Infoscience

Journal article

Physiological adaptation of Desulfitobacterium hafniense strain TCE1 to tetrachloroethene respiration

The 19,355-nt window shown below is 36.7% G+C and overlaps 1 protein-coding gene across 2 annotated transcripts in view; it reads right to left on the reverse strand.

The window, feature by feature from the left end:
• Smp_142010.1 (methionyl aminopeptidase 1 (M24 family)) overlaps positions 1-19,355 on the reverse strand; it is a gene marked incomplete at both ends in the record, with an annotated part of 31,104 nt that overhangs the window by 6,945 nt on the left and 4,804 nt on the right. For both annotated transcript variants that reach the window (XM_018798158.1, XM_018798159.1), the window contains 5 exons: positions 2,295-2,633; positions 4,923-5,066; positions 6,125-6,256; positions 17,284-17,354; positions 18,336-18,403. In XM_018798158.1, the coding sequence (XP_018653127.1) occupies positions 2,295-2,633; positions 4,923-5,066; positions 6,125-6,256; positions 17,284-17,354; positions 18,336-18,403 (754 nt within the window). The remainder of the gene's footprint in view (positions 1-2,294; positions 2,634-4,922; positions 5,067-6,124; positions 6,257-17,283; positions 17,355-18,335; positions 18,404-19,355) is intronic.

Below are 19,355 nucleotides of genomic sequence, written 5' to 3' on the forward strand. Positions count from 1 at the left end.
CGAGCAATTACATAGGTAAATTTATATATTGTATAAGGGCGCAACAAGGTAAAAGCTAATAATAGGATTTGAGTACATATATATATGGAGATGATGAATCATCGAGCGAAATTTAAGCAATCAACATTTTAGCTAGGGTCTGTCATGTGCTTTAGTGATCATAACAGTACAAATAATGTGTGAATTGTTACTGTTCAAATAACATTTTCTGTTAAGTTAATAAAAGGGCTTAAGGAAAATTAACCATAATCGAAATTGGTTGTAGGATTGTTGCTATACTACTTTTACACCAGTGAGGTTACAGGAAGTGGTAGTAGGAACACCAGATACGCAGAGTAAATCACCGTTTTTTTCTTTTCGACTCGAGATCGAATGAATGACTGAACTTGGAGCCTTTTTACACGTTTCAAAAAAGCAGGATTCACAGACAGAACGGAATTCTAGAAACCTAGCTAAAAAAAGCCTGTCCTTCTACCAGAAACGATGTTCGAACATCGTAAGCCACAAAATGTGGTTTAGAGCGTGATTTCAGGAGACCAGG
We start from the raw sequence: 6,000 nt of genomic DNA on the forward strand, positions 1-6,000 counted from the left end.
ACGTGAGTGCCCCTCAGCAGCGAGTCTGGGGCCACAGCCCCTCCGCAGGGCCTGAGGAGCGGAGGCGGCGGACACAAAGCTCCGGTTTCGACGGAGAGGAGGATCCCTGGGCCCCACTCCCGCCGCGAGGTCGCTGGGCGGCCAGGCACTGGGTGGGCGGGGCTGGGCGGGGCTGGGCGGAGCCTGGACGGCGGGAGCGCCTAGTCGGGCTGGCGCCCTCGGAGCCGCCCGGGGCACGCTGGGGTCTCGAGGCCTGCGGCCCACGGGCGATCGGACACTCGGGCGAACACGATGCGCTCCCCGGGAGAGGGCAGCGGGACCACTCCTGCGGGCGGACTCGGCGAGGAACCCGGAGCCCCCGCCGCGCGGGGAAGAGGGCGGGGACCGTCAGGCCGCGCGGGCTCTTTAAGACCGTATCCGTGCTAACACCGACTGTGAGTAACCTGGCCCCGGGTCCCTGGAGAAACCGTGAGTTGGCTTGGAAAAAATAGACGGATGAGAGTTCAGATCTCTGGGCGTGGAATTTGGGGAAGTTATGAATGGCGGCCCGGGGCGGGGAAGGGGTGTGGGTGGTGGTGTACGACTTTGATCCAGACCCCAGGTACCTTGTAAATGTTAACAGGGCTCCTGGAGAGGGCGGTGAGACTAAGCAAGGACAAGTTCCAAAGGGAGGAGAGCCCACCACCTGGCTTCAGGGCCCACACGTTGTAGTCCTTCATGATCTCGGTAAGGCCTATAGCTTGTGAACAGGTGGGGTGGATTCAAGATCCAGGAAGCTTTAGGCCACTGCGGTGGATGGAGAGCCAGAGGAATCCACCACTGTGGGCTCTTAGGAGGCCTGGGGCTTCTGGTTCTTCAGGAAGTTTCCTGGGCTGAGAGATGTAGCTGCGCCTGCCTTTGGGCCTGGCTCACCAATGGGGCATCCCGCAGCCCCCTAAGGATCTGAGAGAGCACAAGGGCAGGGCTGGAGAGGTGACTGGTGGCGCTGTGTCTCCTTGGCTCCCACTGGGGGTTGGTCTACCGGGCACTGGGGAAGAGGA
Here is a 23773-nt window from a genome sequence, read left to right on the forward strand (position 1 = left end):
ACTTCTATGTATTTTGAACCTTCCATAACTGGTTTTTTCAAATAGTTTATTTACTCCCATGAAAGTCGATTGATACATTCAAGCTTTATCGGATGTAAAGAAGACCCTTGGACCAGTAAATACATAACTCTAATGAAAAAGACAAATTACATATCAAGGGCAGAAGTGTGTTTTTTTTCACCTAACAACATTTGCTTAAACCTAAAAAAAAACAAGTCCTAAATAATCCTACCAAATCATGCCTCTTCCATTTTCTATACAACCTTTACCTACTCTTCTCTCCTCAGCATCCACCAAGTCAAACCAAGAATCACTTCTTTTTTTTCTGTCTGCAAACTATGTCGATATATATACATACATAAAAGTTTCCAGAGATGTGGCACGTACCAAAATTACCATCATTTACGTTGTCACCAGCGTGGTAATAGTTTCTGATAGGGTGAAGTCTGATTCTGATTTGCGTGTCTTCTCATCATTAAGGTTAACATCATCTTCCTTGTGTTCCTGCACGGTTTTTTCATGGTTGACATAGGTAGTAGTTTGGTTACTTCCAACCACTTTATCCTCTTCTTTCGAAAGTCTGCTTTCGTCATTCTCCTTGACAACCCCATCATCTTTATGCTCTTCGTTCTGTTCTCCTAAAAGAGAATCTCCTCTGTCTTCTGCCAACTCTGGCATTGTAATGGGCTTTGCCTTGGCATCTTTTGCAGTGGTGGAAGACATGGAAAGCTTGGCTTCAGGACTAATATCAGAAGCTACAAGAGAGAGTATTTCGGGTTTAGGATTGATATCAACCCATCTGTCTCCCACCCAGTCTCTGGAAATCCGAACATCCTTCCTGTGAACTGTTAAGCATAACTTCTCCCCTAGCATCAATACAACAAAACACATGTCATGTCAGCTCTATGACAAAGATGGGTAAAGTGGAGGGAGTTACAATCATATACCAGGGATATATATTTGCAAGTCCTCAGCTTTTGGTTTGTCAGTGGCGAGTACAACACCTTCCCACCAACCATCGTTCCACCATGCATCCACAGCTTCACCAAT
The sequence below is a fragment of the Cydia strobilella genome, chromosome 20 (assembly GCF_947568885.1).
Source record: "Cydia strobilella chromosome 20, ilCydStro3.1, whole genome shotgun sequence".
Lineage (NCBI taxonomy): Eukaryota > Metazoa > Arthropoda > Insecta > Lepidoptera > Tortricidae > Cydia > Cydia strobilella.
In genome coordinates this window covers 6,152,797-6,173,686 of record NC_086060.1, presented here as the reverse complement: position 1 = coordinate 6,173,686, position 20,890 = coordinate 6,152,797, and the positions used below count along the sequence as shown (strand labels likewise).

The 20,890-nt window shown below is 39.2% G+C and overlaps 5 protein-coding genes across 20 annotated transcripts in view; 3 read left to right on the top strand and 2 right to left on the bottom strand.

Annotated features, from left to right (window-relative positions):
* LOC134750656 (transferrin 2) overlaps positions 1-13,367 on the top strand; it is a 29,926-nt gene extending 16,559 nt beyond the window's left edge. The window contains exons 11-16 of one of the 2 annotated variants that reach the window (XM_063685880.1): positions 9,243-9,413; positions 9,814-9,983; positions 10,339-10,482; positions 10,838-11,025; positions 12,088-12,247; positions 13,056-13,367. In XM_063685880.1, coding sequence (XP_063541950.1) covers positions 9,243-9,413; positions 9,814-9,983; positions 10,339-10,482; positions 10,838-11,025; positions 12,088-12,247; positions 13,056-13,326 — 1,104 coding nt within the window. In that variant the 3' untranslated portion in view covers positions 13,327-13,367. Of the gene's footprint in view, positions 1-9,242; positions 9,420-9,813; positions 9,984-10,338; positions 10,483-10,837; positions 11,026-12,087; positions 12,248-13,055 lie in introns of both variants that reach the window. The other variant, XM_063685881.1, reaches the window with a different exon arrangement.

Desulfitobacterium spp. are ubiquitous organisms with a broad metabolic versatility and some isolates have the ability to use tetrachloroethene (PCE) as terminal electron acceptor. In order to identify proteins involved in this organohalide respiration process, a comparative proteomic analysis was performed. Soluble and membrane-associated proteins obtained from cells of D. hafniense strain TCE1 that were growing on different combinations of the electron donors lactate and hydrogen and the electron acceptors PCE and fumarate were analyzed. Among proteins increasingly expressed in the presence of PCE compared to fumarate as electron acceptor, a total of 57 proteins were identified by mass spectrometry analysis, revealing proteins involved in stress response and associated regulation pathways such as PspA, GroEL and CodY, and also proteins potentially participating in carbon and energy metabolism, such as proteins of the Wood-Ljungdahl pathway and electron transfer flavoproteins. These proteomic results suggest that D. hafniense strain TCE1 adapts its metabolic pathways to face the relative unfavorable growth conditions during an apparent opportunistic organohalide respiration.

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